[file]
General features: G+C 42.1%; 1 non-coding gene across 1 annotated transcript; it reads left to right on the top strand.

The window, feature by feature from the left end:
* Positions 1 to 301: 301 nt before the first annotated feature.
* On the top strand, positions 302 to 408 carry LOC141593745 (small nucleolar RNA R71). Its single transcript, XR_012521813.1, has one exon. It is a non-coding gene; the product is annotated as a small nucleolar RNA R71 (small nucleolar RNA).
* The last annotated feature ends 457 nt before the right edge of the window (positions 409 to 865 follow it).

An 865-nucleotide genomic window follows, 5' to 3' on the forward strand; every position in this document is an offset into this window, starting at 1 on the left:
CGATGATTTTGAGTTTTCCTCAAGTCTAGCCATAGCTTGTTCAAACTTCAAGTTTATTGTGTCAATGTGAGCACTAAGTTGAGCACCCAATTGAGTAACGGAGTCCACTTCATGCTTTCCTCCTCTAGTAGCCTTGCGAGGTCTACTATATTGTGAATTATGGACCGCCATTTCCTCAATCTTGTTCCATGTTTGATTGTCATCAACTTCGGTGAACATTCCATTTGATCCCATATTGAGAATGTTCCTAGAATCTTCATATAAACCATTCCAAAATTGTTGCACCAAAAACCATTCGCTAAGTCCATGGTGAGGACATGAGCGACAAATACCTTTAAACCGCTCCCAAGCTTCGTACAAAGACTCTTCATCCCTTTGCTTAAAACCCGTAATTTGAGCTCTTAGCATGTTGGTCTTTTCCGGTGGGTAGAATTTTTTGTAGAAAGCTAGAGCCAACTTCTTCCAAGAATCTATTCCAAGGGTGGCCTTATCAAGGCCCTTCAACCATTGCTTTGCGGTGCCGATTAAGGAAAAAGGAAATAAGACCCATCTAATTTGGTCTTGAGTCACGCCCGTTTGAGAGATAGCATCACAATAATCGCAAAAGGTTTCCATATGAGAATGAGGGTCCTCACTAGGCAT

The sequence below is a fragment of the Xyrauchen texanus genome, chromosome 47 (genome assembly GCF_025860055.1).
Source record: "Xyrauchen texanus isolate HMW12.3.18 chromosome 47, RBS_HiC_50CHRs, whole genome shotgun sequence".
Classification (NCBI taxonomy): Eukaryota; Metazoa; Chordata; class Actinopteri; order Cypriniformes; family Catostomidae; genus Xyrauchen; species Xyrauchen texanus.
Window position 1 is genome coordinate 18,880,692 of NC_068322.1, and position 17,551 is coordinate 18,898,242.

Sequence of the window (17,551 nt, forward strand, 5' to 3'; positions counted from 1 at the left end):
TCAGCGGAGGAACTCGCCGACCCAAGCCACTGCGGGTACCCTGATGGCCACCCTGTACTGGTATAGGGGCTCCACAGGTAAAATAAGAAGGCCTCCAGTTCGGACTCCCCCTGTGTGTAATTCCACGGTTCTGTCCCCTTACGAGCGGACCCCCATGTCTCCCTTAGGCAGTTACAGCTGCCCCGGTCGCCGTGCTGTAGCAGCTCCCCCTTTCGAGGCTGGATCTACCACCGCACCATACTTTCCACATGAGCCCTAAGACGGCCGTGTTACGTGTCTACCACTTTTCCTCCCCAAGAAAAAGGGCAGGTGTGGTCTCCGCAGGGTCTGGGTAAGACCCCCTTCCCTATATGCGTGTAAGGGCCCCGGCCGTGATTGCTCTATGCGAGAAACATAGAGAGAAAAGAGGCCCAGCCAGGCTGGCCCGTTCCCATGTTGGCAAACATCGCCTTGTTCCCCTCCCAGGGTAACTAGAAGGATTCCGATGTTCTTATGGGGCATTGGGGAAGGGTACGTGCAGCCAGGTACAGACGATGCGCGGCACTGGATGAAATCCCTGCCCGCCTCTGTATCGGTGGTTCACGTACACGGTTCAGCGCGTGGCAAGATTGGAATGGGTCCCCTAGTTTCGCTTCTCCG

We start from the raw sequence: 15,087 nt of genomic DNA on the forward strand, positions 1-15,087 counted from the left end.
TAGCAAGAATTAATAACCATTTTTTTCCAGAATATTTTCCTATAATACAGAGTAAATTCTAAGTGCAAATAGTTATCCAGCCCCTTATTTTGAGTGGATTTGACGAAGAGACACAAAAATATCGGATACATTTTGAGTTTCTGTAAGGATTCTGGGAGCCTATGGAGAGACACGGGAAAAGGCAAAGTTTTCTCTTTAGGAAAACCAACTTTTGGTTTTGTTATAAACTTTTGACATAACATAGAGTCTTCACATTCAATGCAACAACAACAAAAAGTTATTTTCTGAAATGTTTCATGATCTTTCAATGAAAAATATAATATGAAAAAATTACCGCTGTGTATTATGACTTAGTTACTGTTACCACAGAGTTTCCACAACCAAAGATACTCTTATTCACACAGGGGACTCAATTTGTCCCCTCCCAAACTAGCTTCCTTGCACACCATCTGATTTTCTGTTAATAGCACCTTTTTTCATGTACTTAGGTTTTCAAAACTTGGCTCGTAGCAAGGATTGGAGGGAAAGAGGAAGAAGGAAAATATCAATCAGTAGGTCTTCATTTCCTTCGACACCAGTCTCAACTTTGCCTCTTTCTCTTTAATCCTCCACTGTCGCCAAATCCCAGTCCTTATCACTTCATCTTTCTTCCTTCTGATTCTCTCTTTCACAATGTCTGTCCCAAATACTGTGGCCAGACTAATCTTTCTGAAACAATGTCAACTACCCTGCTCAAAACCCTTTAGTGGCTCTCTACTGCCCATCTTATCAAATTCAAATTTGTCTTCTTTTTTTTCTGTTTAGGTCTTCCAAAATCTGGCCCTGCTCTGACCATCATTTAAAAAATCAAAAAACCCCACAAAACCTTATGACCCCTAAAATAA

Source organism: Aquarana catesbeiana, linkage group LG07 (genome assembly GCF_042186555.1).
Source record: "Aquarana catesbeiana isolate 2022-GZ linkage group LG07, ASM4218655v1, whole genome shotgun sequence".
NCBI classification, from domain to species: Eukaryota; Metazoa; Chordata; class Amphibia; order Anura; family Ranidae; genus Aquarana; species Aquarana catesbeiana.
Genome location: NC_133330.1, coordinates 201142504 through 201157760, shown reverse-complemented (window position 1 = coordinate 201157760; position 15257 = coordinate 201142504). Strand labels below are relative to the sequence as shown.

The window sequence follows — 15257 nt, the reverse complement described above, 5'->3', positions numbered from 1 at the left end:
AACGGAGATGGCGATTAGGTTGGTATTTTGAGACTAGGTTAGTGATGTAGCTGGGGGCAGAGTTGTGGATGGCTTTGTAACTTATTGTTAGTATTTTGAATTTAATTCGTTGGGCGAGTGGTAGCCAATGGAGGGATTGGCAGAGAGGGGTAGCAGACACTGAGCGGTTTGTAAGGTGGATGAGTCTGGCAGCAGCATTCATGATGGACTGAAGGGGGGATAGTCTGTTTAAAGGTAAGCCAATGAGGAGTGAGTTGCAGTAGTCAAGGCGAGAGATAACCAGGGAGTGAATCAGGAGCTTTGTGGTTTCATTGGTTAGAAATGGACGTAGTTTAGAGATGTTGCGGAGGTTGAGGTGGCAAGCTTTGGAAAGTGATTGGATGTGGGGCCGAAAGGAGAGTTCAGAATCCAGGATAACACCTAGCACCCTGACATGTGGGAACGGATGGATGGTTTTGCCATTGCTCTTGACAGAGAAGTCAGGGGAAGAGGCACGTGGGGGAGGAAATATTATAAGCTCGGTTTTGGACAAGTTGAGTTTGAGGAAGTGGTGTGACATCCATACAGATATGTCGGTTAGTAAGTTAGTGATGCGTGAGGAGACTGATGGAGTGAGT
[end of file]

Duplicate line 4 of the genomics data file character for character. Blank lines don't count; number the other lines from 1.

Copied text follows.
* On the top strand, positions 302 to 408 carry LOC141593745 (small nucleolar RNA R71). Its single transcript, XR_012521813.1, has one exon. It is a non-coding gene; the product is annotated as a small nucleolar RNA R71 (small nucleolar RNA).